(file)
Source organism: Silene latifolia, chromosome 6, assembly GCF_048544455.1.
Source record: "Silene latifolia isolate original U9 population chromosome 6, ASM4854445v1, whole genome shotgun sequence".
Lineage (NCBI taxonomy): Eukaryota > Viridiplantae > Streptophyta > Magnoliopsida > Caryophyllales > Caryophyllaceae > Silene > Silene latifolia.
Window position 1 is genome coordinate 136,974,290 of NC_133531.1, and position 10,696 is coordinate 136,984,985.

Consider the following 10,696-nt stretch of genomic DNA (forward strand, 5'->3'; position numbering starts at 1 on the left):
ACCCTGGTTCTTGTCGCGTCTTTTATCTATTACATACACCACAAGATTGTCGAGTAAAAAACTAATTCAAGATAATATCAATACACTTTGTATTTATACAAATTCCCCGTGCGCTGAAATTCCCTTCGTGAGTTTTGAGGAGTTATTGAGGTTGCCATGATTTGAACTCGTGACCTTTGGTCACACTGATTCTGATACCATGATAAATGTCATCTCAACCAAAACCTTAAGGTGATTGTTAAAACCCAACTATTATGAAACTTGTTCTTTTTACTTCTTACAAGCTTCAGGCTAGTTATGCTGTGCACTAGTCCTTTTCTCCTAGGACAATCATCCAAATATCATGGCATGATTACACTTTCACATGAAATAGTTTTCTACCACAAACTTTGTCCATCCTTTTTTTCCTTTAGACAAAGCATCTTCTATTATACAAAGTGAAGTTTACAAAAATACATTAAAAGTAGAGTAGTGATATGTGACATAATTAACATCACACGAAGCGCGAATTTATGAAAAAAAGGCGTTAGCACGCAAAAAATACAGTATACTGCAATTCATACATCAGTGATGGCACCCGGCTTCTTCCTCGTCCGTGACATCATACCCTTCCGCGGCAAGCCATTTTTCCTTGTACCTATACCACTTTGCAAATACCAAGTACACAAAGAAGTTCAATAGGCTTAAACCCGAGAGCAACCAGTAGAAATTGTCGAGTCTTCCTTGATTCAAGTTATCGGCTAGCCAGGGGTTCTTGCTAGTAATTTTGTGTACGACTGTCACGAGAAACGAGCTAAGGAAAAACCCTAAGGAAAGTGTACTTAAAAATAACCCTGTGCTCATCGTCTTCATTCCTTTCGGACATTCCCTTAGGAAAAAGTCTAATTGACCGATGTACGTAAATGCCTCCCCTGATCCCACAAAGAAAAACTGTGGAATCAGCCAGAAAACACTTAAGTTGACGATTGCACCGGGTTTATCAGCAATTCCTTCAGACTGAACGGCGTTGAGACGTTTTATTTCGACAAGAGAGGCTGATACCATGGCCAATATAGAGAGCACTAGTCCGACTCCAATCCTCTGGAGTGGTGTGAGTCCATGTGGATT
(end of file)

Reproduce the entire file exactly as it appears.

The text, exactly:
Source organism: Silene latifolia, chromosome 6, assembly GCF_048544455.1.
Source record: "Silene latifolia isolate original U9 population chromosome 6, ASM4854445v1, whole genome shotgun sequence".
Lineage (NCBI taxonomy): Eukaryota > Viridiplantae > Streptophyta > Magnoliopsida > Caryophyllales > Caryophyllaceae > Silene > Silene latifolia.
Window position 1 is genome coordinate 136,974,290 of NC_133531.1, and position 10,696 is coordinate 136,984,985.

Consider the following 10,696-nt stretch of genomic DNA (forward strand, 5'->3'; position numbering starts at 1 on the left):
ACCCTGGTTCTTGTCGCGTCTTTTATCTATTACATACACCACAAGATTGTCGAGTAAAAAACTAATTCAAGATAATATCAATACACTTTGTATTTATACAAATTCCCCGTGCGCTGAAATTCCCTTCGTGAGTTTTGAGGAGTTATTGAGGTTGCCATGATTTGAACTCGTGACCTTTGGTCACACTGATTCTGATACCATGATAAATGTCATCTCAACCAAAACCTTAAGGTGATTGTTAAAACCCAACTATTATGAAACTTGTTCTTTTTACTTCTTACAAGCTTCAGGCTAGTTATGCTGTGCACTAGTCCTTTTCTCCTAGGACAATCATCCAAATATCATGGCATGATTACACTTTCACATGAAATAGTTTTCTACCACAAACTTTGTCCATCCTTTTTTTCCTTTAGACAAAGCATCTTCTATTATACAAAGTGAAGTTTACAAAAATACATTAAAAGTAGAGTAGTGATATGTGACATAATTAACATCACACGAAGCGCGAATTTATGAAAAAAAGGCGTTAGCACGCAAAAAATACAGTATACTGCAATTCATACATCAGTGATGGCACCCGGCTTCTTCCTCGTCCGTGACATCATACCCTTCCGCGGCAAGCCATTTTTCCTTGTACCTATACCACTTTGCAAATACCAAGTACACAAAGAAGTTCAATAGGCTTAAACCCGAGAGCAACCAGTAGAAATTGTCGAGTCTTCCTTGATTCAAGTTATCGGCTAGCCAGGGGTTCTTGCTAGTAATTTTGTGTACGACTGTCACGAGAAACGAGCTAAGGAAAAACCCTAAGGAAAGTGTACTTAAAAATAACCCTGTGCTCATCGTCTTCATTCCTTTCGGACATTCCCTTAGGAAAAAGTCTAATTGACCGATGTACGTAAATGCCTCCCCTGATCCCACAAAGAAAAACTGTGGAATCAGCCAGAAAACACTTAAGTTGACGATTGCACCGGGTTTATCAGCAATTCCTTCAGACTGAACGGCGTTGAGACGTTTTATTTCGACAAGAGAGGCTGATACCATGGCCAATATAGAGAGCACTAGTCCGACTCCAATCCTCTGGAGTGGTGTGAGTCCATGTGGATT